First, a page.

There is a hesitance, though, to give credit to the car companies if there are wisps of better days blowing into the city. Many, like 29-year-old attorney Leor Barak, credit any change to the individual economic decisions the city and its citizens have been forced to make when the car companies crashed.
"No doubt that Ford doing better is going to help the economy. It's a big relief," said Barak, who moved into the city two years ago from one of its northern suburbs. "But I think it's one of the biggest mistakes we've made. We've depended on the auto industry instead of diversifying our economy."
Barak moved into Detroit's West Indian Village — a mix of stately, older homes close to the Detroit river on the city's east side — during the onset of the mortgage meltdown. It's a decision he doesn't regret — and he believes things are getting better.
"It's not because of what I see, but what I know," Barak said. "I know the people who are here; the people now in office. They are making tough decisions that needed to be made 30 years ago."
Mayor Dave Bing, a former local businessman and ex-NBA great who stepped into politics in the wake of the Kilpatrick scandal emphasized the creation of small businesses as integral to Detroit's future.
Bing also has pledged to clean up long-neglected neighborhoods and submitted a budget that would cut the city's deficit down to $85 million. He's using federal stimulus money to tear down about 6,000 abandoned houses over the next two years.
Time will tell if small businesses will locate, en masse, to Detroit, but Bing told The Associated Press this week that there is more confidence among residents and business owners.
"While we are not out of the woods, the groundwork is being laid for a city that is more financially sound; conducive to business and responsive to resident's needs," he said.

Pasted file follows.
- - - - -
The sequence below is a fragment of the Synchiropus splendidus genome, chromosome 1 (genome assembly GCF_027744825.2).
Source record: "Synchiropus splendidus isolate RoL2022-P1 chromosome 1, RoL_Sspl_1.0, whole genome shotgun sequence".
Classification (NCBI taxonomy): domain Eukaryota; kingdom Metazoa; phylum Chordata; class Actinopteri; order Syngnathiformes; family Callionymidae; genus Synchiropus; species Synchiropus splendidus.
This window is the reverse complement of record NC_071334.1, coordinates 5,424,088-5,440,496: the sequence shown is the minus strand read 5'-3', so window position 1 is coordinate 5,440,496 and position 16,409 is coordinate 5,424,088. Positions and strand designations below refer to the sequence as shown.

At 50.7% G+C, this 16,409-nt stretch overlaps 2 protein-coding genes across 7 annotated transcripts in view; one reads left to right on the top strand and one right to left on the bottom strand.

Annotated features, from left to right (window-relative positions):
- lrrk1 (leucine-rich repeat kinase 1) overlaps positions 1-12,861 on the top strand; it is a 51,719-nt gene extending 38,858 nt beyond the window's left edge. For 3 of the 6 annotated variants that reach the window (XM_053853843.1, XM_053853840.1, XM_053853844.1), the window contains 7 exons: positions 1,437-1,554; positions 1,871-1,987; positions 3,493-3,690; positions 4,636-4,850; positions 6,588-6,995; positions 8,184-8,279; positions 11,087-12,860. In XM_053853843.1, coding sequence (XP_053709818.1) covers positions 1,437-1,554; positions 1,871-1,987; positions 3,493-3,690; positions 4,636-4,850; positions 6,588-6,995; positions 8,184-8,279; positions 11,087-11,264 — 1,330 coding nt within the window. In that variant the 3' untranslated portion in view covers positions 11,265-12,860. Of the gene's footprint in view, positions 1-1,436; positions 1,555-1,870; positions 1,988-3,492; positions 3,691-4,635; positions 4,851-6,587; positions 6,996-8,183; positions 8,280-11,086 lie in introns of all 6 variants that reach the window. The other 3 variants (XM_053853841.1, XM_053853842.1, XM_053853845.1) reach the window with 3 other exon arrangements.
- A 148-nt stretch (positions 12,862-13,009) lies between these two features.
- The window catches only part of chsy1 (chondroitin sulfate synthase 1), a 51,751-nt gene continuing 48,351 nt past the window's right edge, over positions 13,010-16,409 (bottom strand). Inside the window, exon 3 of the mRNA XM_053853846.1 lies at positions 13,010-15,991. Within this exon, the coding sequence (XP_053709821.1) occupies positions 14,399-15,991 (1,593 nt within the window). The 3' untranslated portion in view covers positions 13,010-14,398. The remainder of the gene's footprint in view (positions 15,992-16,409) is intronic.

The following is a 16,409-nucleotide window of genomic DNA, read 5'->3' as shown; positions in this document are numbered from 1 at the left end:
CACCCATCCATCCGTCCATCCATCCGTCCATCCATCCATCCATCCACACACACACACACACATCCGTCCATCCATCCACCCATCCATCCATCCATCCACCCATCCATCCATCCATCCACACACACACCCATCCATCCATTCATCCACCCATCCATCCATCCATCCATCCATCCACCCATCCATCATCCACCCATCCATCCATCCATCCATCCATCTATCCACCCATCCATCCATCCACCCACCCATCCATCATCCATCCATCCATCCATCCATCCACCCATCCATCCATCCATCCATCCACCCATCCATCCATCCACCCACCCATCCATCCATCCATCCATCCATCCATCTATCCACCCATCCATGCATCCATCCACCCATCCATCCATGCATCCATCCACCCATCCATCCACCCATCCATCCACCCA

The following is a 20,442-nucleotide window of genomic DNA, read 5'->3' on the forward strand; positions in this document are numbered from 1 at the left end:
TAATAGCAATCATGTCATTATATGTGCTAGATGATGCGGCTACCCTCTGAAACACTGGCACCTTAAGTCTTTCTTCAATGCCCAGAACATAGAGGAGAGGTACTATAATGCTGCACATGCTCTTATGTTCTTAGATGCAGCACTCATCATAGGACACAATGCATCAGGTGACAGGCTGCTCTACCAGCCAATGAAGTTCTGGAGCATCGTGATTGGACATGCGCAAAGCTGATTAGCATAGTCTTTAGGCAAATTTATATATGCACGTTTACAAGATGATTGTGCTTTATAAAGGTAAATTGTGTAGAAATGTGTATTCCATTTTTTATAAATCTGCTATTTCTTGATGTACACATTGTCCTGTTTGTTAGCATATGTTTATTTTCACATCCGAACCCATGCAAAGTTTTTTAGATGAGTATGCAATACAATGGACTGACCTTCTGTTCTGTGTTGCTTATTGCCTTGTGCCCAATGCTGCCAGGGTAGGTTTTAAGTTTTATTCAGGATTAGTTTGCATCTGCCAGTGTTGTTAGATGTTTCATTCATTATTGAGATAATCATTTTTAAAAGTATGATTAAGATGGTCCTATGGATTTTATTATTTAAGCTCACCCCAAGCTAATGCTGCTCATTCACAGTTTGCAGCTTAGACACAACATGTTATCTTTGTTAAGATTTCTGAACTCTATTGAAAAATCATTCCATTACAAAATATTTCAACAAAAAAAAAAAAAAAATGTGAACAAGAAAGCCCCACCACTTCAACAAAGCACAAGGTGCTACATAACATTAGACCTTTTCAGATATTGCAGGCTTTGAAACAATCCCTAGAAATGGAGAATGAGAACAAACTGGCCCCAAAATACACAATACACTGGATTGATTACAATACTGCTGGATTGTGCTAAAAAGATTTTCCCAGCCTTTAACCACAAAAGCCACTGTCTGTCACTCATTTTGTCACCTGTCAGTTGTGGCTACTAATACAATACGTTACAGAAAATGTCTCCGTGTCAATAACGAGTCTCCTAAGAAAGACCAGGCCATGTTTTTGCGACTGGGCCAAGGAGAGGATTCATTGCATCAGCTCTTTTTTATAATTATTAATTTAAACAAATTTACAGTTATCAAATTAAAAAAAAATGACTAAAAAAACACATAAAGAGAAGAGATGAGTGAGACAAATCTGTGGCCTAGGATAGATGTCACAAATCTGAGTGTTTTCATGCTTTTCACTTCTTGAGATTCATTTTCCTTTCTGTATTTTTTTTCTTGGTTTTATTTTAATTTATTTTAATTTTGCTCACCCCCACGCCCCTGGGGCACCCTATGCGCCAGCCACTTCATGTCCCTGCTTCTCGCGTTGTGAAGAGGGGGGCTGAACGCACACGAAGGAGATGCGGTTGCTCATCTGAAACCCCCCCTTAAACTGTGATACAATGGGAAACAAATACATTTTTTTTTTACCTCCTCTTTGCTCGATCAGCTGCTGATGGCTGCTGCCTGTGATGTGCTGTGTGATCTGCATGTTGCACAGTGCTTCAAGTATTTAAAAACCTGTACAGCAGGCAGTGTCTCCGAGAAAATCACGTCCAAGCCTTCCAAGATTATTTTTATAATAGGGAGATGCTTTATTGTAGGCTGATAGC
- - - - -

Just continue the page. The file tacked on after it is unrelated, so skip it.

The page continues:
At Avis Ford, a dealership in Southfield, just north of Detroit, profits were up 16 percent last year. But whether that's a sign of a turnaround is murky.
Mark Douglas, president of the dealership, began making difficult choices several years ago. They included changing management and focusing more on selling smaller, fuel efficient cars instead of trucks. Avis, like the auto companies, cut jobs to cut costs — about 35 over several years.
If anything, he says, he made his business small enough to become profitable.
"It's hard to say if things are turning, but Detroiters are eternal optimists," Douglas said.
For many, optimism is tempered by a small or missing paycheck.
Michael Savu, a 50-year-old Novi resident and former automotive engineer, is a casualty of Chrysler's problems. Savu was earning $90,000 annually until his 2008 layoff from the automaker.
Like the car companies, he's had to reinvent himself to learn new skills in a world where autos no longer are king. Savu has taken information technology classes and now works 25 hours per week just to make ends meet. The new job pays $22,000 and has no benefits.
"If you're part of the unemployed, it hasn't gotten that much better," Savu said. "There are a whole lot of people out there looking for a job."